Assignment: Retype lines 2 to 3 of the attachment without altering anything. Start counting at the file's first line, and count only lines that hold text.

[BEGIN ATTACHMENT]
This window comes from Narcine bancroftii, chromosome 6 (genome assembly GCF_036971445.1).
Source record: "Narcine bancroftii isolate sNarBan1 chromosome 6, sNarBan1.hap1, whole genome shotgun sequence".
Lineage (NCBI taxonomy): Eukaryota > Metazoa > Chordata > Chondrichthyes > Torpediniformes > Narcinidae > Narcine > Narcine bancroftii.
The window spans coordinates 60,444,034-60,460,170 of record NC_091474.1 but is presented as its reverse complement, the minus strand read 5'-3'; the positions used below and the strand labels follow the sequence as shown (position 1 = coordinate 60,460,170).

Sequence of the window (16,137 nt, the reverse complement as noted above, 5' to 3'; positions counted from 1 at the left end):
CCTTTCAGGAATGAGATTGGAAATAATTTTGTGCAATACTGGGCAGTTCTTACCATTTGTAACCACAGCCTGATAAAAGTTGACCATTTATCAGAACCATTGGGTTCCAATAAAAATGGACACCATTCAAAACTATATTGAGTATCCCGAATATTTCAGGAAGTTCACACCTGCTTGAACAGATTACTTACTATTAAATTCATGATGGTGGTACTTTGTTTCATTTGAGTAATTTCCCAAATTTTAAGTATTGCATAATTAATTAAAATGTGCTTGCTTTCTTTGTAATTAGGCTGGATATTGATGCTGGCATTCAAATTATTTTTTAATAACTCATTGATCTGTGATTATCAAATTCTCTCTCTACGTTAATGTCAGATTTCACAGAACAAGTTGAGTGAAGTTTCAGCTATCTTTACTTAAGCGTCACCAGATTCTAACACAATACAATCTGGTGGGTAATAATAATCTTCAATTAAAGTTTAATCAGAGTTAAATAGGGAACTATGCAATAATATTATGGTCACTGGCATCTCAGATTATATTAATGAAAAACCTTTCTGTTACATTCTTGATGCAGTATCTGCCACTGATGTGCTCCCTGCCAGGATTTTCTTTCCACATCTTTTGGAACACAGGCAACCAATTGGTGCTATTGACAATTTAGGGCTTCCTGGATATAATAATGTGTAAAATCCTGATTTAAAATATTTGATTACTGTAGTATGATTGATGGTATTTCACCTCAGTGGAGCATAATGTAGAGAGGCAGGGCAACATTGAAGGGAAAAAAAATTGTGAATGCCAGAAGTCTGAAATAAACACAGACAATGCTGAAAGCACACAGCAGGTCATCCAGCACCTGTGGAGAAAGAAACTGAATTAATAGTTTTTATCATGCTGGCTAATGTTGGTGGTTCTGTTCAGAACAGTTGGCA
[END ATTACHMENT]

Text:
Source record: "Narcine bancroftii isolate sNarBan1 chromosome 6, sNarBan1.hap1, whole genome shotgun sequence".
Lineage (NCBI taxonomy): Eukaryota > Metazoa > Chordata > Chondrichthyes > Torpediniformes > Narcinidae > Narcine > Narcine bancroftii.